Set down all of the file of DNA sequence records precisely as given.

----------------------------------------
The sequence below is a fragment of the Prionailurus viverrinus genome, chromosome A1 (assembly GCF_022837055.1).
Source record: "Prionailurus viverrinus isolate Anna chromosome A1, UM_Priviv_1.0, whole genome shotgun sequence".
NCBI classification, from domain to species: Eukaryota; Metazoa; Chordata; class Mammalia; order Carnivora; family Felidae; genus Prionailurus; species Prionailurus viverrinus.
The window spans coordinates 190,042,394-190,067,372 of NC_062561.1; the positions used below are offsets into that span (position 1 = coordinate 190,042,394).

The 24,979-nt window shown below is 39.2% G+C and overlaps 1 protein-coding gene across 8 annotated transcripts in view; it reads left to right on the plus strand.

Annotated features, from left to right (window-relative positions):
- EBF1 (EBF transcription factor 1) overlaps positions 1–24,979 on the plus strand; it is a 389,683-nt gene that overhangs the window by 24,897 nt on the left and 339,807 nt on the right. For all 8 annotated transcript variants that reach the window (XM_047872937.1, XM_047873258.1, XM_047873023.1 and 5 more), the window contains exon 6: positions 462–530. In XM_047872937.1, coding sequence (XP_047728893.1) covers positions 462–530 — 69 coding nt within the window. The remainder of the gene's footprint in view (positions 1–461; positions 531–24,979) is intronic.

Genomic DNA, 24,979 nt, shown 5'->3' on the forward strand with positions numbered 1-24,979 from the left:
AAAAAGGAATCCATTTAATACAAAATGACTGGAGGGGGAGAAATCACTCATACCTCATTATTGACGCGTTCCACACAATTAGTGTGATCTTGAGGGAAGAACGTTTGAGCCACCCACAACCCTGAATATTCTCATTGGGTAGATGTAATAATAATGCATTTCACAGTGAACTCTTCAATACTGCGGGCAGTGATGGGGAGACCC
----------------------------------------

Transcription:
The sequence below is a fragment of the Prionailurus viverrinus genome, chromosome A1 (assembly GCF_022837055.1).
Source record: "Prionailurus viverrinus isolate Anna chromosome A1, UM_Priviv_1.0, whole genome shotgun sequence".
NCBI classification, from domain to species: Eukaryota; Metazoa; Chordata; class Mammalia; order Carnivora; family Felidae; genus Prionailurus; species Prionailurus viverrinus.
The window spans coordinates 190,042,394-190,067,372 of NC_062561.1; the positions used below are offsets into that span (position 1 = coordinate 190,042,394).

The 24,979-nt window shown below is 39.2% G+C and overlaps 1 protein-coding gene across 8 annotated transcripts in view; it reads left to right on the plus strand.

Annotated features, from left to right (window-relative positions):
- EBF1 (EBF transcription factor 1) overlaps positions 1–24,979 on the plus strand; it is a 389,683-nt gene that overhangs the window by 24,897 nt on the left and 339,807 nt on the right. For all 8 annotated transcript variants that reach the window (XM_047872937.1, XM_047873258.1, XM_047873023.1 and 5 more), the window contains exon 6: positions 462–530. In XM_047872937.1, coding sequence (XP_047728893.1) covers positions 462–530 — 69 coding nt within the window. The remainder of the gene's footprint in view (positions 1–461; positions 531–24,979) is intronic.

Genomic DNA, 24,979 nt, shown 5'->3' on the forward strand with positions numbered 1-24,979 from the left:
AAAAAGGAATCCATTTAATACAAAATGACTGGAGGGGGAGAAATCACTCATACCTCATTATTGACGCGTTCCACACAATTAGTGTGATCTTGAGGGAAGAACGTTTGAGCCACCCACAACCCTGAATATTCTCATTGGGTAGATGTAATAATAATGCATTTCACAGTGAACTCTTCAATACTGCGGGCAGTGATGGGGAGACCC